Like a well oiled machine, I dashed out to the car, headed to my eye exam. I had a grocery list in my purse, dinner prepped in the fridge, a kid across town to pick up, and Bible class refreshments to whip together, all in the next couple of hours.
The one kid left in the house was vacuuming because company is coming for the weekend.
I glanced over to my patio, wondering if I should add tomatoes to my list (answer: always yes) and that’s when I saw it.
Water was bubbling up along the edges of the concrete like a simmering cauldron.
It crept along the front of the house and almost to the door.
Water pooled and spread and filled the side yard, discovered the sloping path along the south end of our home, and cascaded merrily down hill into the back lawn where it soaked through and then moved into the wilderness beyond.
The wilderness was happy.
When I turned around, one hand groping blindly for my cell phone, already screaming for the lone child in the house to “get out here on the double!”, I noticed another fun detail:
Water was running out from under the basement doors.
If the water is outside, how is it…inside?
I slopped back to the front door, met the child running out, and peeled off my soggy shoes.
Five seconds later, I had Hubby on the phone.
“Water!” I shrieked (I’m very helpful in emergencies, ask anyone) “There’s water everywhere! How do I make it stop?”
“What?” he replied, sitting at his dry desk with dry shoes on and frowning helpfully, “What do you mean?”
“There’s water flooding our front yard. I can’t tell where it’s coming from. It’s…it’s coming from everywhere! Where is the thingy you turn off to make it stop?”
“Okay, Jolie, you need to calm down. I can’t understand you. Look around and tell me where the problem is.”
“The problem is, that water is flooding everywhere and I need to turn off a water thingy. Where is it? What does it look like? How do you do it? If you would just tell us where to look…”
First he had us find a valve that was already a foot deep in water. It was in an open cylinder maybe 8” in diameter and filled with muck.
“Feel for the knob and turn it gently clockwise until it won’t turn anymore. Be careful,” Hubby said, “it’s a little rusty. Don’t cut your hand and don’t force it too hard.”
He was on speaker phone.
I looked at the kid and the kid looked at me, and we both knew who was going to wade over there and attempt the ludicrous.
Five minutes later, the deed was done.
Our little Bellagio fountains continued to bubble. They needed a soundtrack.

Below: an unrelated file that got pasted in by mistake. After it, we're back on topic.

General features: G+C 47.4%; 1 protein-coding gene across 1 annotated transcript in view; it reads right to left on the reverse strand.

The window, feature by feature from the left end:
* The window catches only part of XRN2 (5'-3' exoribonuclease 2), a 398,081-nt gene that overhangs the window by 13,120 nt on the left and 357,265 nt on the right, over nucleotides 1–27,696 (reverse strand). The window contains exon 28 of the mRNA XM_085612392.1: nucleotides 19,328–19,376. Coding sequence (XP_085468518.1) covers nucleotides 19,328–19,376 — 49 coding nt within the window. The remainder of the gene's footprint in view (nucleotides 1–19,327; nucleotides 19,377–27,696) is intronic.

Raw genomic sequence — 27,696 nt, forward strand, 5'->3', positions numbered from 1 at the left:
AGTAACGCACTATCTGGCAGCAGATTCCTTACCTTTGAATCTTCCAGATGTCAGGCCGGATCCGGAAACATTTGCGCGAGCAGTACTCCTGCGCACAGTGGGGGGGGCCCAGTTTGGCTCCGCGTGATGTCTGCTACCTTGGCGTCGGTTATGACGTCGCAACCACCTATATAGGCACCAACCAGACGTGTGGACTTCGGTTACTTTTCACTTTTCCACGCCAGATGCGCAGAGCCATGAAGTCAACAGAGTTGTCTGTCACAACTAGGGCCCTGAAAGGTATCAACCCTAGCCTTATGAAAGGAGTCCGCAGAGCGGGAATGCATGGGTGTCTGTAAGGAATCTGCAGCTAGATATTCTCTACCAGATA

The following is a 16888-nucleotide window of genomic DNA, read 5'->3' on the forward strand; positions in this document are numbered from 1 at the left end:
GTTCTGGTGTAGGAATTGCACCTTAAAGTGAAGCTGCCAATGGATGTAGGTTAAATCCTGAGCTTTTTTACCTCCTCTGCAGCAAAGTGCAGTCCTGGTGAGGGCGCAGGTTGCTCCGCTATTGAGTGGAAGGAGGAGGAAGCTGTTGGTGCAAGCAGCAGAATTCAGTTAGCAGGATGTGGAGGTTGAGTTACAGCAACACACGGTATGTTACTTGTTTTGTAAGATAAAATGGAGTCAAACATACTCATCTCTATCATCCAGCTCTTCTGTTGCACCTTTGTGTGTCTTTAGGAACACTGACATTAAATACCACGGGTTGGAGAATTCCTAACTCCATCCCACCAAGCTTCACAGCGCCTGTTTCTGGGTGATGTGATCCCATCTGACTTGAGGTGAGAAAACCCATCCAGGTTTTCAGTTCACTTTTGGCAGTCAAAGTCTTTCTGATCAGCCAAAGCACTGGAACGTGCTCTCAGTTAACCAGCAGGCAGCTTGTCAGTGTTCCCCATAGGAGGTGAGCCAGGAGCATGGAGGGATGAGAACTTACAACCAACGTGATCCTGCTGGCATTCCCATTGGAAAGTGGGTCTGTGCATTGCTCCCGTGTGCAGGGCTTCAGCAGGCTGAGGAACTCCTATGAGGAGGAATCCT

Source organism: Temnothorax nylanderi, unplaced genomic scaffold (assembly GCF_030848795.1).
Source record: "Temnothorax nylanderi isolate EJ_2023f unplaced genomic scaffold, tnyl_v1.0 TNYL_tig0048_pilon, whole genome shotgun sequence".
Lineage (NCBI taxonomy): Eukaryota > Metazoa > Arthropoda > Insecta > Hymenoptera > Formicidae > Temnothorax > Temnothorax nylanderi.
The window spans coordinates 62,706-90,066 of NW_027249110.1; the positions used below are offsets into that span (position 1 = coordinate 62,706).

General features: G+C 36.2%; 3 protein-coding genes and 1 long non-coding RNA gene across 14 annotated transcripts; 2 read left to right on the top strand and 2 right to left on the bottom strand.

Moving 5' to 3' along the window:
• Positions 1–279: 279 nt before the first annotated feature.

“Well?” asked Hubby, “Anything?”
“No,” I said, watching the kid wipe his muddy hands on his pants.
The next place he sent us was to a underground box near the street.
“Lift up the lid, take a wrench, and turn the handle off. Be careful. It’s an old, fragile handle. We don’t want it to break off the pipe.”
Here’s what you need to know: anything underground or basically not moved every day has a crop of black widow spiders that live in it. Anything connected with a regular water source will attract snails and slugs.
When we lifted the lid with a screwdriver (don’t judge) we immediately jumped back screaming.
There was also a little frog sitting perfectly on the handle in question.
“What?” he seemed to say, blinking in the sudden light.
The kid and I knew exactly who was going to put a hand into the black hole of horror.
He removed the frog and turned the handle a “quarter clockwise”.
This is Plumber Talk for “not parallel with the pipe”.
We looked towards Niagara Falls. The frog was going over it in a barrel.
“Help!” I despaired into the phone, “We’re watering the universe…”
That’s when he asked what color the underground box was.
“Color? Green. Plastic. Why?”
Apparently there was another box, a concrete one clearly stamped with the word “WATER” on it’s lid near the one we opened, but it was under our pine tree and completely covered in pine needles. Buried treasure.
We pried this lid off, doing the shrieking spider dance again, and the inside was full of dirt. A cute little glass meter was humming along in there and I wondered briefly, “if I just smash it with a hammer, will the water stop? Will my bill stop?”
This handle was a bear, once we found it. None of our tools could make it budge. Finally, I took a big wrench, said some magic words (don’t ask the kid) and showed the handle just who was in charge.
Water to the whole house trickled to a stop.
We sat there, covered in mud and spider guts.
I kicked a slug off my foot.
“Thanks, babe,” I said into the phone, “I guess we needed a moat.”